Time to Take Sides in Zaire?
As the chaos deepens in Zaire, discussion of an international peacekeeping force is intensifying. It has, however, been a frequent refrain of several African states that any such force must be "neutral." While the conspicuous presence of that terminology reflects a resistance to the involvement of an interested party like France, it also highlights a central dilemma of modern peacekeeping: the role of impartiality. If a force is sent into the region, this dilemma will require a coherent response.
Impartiality was a firm principle of the peacekeeping operations run by the UN during the cold war. These generally limited themselves to monitoring cease-fires and facilitating negotiations. Thus, peacekeepers found impartiality to be a tenable, and essential, principle. The end of the cold war and the dispatch of UN troops to areas of ongoing conflict, from Bosnia to Somalia and, perhaps, now to Zaire have brought that principle into question, both on moral and operational levels. In the context of ongoing conflict it is both more difficult to remain impartial and more unclear that impartiality is the correct approach.
The moral dilemma of impartiality became excruciatingly clear in Bosnia, where a UN peacekeeping force (UNPROFOR) attempted to be evenhanded in the conflict between Serb secessionists and Bosnian government forces. With Serb forces almost universally condemned as the aggressors, this approach led to a moral crisis at the UN. The credibility of the world organization reached a nadir at Srebrenica, where peacekeepers stood by passively as Muslim men were led away to slaughter.
Simply put, there is much doubt as to whether impartiality can be a moral approach when there is an identifiable aggressor and victim. At the moment, such a distinction has yet to emerge in Zaire. The Tutsis, victims of a Hutu-led genocide in 1994, have established effective control over much of eastern Zaire and have attacked refugee camps, some of which harbor Hutu war criminals. The moral picture is uncertain at best. But if Bosnia teaches us anything it is that any future international presence will need to be aware of the moral implications of an impartial approach to the conflict.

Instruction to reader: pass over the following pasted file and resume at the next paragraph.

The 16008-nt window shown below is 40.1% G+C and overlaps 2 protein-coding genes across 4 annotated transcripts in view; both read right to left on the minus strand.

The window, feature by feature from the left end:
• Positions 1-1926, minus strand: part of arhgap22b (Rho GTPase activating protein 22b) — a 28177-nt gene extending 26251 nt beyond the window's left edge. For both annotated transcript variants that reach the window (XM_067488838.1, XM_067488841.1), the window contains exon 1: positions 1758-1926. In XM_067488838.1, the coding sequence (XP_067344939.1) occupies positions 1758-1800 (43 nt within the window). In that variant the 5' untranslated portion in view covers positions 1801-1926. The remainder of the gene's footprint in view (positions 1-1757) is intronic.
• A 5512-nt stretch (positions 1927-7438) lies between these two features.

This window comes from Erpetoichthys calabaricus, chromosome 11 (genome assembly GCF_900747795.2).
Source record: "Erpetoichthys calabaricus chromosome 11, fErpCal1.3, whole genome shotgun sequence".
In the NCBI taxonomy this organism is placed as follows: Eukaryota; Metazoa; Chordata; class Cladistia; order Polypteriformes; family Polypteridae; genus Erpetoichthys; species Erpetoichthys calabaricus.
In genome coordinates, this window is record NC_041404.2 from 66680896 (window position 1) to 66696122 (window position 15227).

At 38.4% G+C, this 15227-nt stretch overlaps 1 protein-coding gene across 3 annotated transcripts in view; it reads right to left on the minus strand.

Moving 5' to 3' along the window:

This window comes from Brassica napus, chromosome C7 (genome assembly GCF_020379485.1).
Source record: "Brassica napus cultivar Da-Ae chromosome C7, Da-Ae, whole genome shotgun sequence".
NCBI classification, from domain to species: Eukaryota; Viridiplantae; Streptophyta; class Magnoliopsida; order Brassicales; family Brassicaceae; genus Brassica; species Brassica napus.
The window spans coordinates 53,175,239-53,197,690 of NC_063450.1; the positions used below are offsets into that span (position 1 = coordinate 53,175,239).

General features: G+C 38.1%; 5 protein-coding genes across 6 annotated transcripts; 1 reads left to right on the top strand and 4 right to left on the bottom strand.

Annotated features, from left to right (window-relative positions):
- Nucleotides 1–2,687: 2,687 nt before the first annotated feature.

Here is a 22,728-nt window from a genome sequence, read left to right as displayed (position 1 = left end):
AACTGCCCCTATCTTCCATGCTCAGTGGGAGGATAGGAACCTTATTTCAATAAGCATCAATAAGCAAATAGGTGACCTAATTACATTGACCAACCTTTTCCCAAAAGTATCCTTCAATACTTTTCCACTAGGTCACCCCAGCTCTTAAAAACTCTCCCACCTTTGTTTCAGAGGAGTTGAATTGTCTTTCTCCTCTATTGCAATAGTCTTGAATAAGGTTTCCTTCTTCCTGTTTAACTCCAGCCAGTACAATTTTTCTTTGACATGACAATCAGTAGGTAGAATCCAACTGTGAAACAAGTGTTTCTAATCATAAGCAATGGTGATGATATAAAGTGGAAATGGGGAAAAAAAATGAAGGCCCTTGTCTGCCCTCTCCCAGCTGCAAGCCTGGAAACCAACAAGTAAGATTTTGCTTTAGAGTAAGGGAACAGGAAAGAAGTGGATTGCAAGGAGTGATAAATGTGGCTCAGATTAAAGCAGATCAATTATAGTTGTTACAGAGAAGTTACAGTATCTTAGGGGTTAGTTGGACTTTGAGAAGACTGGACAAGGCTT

The difficulties of impartiality exist on the operational level as well. An obsession with appearing evenhanded can hamper the success of an operation. Internationally supervised order will spare the Central Africa region another ghastly bloodletting. But that order might be best achieved, at least initially, by assisting the side most capable of providing it. This was, in essence, what the UN did in the Congo during the early 1960s.
If impartiality can no longer be considered an unquestioned principle in peacekeeping operations, it also cannot be easily discarded. For the consequence of abandoning it can be a state of near-warfare between the UN and the faction or factions opposed to its presence. The UN mission in Somalia reached this stage, and the mission in Bosnia very nearly did so when Serb forces seized peacekeepers as hostages. In both cases, the tension ultimately led to the abandonment of the mission. States that have contributed peacekeepers are rarely willing to see their troops drawn into a war.
The intractability of this dilemma is a central element in the hesitance of Western powers to address today's crisis in Zaire. Yet there is mounting pressure, and the West may be forced into action. It is to be hoped this decision will be taken sooner rather than later, and the issue of impartiality dealt with rather than dodged. The difficulties in modern peacekeeping mean a response must be calculated and thoughtful; they do not remove the imperative for action.
*David L. Bosco served in Bosnia as head of the American Refugee Committee's Sarajevo office.